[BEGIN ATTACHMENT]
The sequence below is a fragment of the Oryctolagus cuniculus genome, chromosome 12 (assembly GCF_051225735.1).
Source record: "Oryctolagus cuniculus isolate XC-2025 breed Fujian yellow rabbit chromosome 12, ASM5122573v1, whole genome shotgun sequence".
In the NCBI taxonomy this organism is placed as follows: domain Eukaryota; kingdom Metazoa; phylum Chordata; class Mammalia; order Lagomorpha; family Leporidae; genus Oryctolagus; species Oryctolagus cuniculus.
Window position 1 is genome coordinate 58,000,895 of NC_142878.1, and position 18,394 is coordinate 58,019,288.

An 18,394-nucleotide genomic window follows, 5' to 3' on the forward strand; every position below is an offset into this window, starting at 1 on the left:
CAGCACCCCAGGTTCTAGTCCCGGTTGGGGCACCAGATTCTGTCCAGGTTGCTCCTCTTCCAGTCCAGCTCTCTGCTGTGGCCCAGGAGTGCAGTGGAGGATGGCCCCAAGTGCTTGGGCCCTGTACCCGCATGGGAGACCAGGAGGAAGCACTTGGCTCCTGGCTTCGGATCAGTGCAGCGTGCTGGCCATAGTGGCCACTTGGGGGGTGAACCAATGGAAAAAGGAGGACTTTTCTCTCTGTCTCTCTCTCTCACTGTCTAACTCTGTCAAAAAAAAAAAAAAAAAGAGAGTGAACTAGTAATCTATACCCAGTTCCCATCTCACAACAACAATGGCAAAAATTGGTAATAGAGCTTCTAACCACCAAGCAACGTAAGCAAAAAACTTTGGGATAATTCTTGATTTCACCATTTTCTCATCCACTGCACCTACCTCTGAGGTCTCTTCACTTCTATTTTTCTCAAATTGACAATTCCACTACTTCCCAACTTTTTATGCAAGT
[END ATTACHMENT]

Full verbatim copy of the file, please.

The sequence below is a fragment of the Oryctolagus cuniculus genome, chromosome 12 (assembly GCF_051225735.1).
Source record: "Oryctolagus cuniculus isolate XC-2025 breed Fujian yellow rabbit chromosome 12, ASM5122573v1, whole genome shotgun sequence".
In the NCBI taxonomy this organism is placed as follows: domain Eukaryota; kingdom Metazoa; phylum Chordata; class Mammalia; order Lagomorpha; family Leporidae; genus Oryctolagus; species Oryctolagus cuniculus.
Window position 1 is genome coordinate 58,000,895 of NC_142878.1, and position 18,394 is coordinate 58,019,288.

An 18,394-nucleotide genomic window follows, 5' to 3' on the forward strand; every position below is an offset into this window, starting at 1 on the left:
CAGCACCCCAGGTTCTAGTCCCGGTTGGGGCACCAGATTCTGTCCAGGTTGCTCCTCTTCCAGTCCAGCTCTCTGCTGTGGCCCAGGAGTGCAGTGGAGGATGGCCCCAAGTGCTTGGGCCCTGTACCCGCATGGGAGACCAGGAGGAAGCACTTGGCTCCTGGCTTCGGATCAGTGCAGCGTGCTGGCCATAGTGGCCACTTGGGGGGTGAACCAATGGAAAAAGGAGGACTTTTCTCTCTGTCTCTCTCTCTCACTGTCTAACTCTGTCAAAAAAAAAAAAAAAAAGAGAGTGAACTAGTAATCTATACCCAGTTCCCATCTCACAACAACAATGGCAAAAATTGGTAATAGAGCTTCTAACCACCAAGCAACGTAAGCAAAAAACTTTGGGATAATTCTTGATTTCACCATTTTCTCATCCACTGCACCTACCTCTGAGGTCTCTTCACTTCTATTTTTCTCAAATTGACAATTCCACTACTTCCCAACTTTTTATGCAAGT